Presidential candidate Sen. Kamala Harris might have won the first Democratic debate by confronting former U.S. Vice President Joe Biden over civil rights issues including his position on busing and his remarks on segregationist senators, but Harris has provoked the U.S. Sikh community into wondering whether she really does believe in what she was saying based on her record when she was California attorney general.
Sikh activists have launched a petition demanding Harris apologize for supporting employment discrimination against a Sikh job applicant in 2011 during her tenure as California’s attorney general.
Rajdeep Singh Jolly, a lawyer and political consultant in Washington, D.C., says Harris lectures her opponents on civil rights, but she needs to apologize for trampling on the civil rights of Sikh Americans as California’s attorney general.
“I was watching the debate and Kamala Harris went after Joe Biden, very furiously over his civil rights record 40 years ago. I remember thinking hardly 10 years ago, she was doing the same thing to the Sikh community.” Jolly told indica.
Jolly said Harris never apologized over the case of Sikh army veteran Trilochan Singh Oberoi who was denied a job as a corrections officer at the California Department of Corrections and Rehabilitation because he had a beard.
In 2005 Singh cleared the written test, vision test, a physical abilities test, and every other test required by the state of California to get him a corrections officer job but was denied the position when he refused to shave his beard. The department rejected him, saying the state-mandated wearing a gas-mask during jail emergencies and that keeping beard would be a hindrance.
Sikhs consider hair a religious sacrament and wear turbans and maintain uncut hair and beards in accordance with their religious beliefs. The Sikh religion was founded in South Asia over five centuries ago. There are an estimated 25 million Sikhs worldwide and half a million in the United States, most of whom live in California, the state that Harris has represented in the U.S. Senate since 2017.
Jolly said in February 2007, Oberoi filed an appeal with the California State Personnel Board concerning the CDCR’s denial.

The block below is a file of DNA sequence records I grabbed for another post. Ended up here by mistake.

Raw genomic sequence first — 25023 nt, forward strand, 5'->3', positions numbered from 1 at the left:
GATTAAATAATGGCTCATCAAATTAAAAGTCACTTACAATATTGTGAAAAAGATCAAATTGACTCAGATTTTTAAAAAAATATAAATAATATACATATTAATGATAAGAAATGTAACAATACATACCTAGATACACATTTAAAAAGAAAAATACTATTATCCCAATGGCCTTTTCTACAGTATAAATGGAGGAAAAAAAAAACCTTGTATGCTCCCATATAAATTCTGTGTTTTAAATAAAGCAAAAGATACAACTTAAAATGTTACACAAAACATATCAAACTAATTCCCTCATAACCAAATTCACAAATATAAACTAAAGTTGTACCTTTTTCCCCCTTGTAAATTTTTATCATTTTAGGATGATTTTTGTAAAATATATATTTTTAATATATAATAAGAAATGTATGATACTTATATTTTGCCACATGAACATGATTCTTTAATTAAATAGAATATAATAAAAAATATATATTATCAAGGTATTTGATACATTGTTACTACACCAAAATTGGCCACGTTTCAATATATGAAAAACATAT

The case was widely covered by the news media and protested by civil rights organizations asking for action from Harris, who was the first Indian-American attorney general in the state of California. Harris backed the state agency and denied a job to the Sikh man.
“Senator Harris has never explained her decision as California attorney general, forcing Trilochan Singh Oberoi to choose between his job and his faith,” Amar Shergill, Progressive Caucus chair of the California Democratic Party told indica.
He said that when the lawsuit was filed against the State of California, he joined with civic leaders in criticizing Harris’ actions.
“For those Democrats interested in supporting the Harris for president campaign, this issue will continue to an obstacle until she addresses it,” Shergill said. “I am hopeful that Senator Harris will make amends.”
Ajaib Gill, a delegate at California Democratic Party, told indica, “I believe she owes the Sikh community an apology for fighting so hard to enforce and defend this discriminatory practice.”
“This unfortunate incident is a reminder that Kamala Harris hasn’t always been progressive,” Gill said, adding that there have been other incidents throughout her career as a prosecutor that she should regret, including jailing poor parents for truancy and defending police misconduct. Now that she has embarked on a more progressive path, showing contrition and issuing a sincere apology should be a no-brainer, he said.
“I hope she does the right thing,” Gill said.
Winty Singh, an author of the American Turban blog and commentator on Sikh American issues, said he was surprised after the debate.
“I found it incredulous that Kamala Harris would be so critical of another candidate’s connection with segregationists when, as California’s attorney general, she defended workplace discrimination (in effect, segregation) of a Sikh in 2011.”
“It implies that the rights of my community did not or do not matter. To date, she has never openly resolved her stance on that issue which, as a Sikh constituent, I find troubling that in her role in government that she endorsed this kind of discrimination. Her actions defending workplace discrimination was, in substantial part, why the California Sikh community joined with a variety of other faith groups to lobby for California’s workplace religious freedom law the following year,” Singh said.
When asked why they are asking for an apology now, Jolly said, “What if she becomes president of the United States. This is a big, big issue for the Sikh community. and we’ve fought so hard, worked so hard to get our foot into the door, and given her track record we don’t want to lose some of the rights we won in the last 10 years.”
Lauding President Obama and Biden Jolly said it was during their administration that observant Sikhs were recruited for the U.S. military and compared to Harris, he said, “While the Obama-Biden administration was taking historic steps to allow observant Sikhs to serve in the U.S. military, Harris was fighting hard to deny religious freedom and equal opportunity to Sikh Americans.”
Requests for comment from the Harris office weren’t answered in time for publication.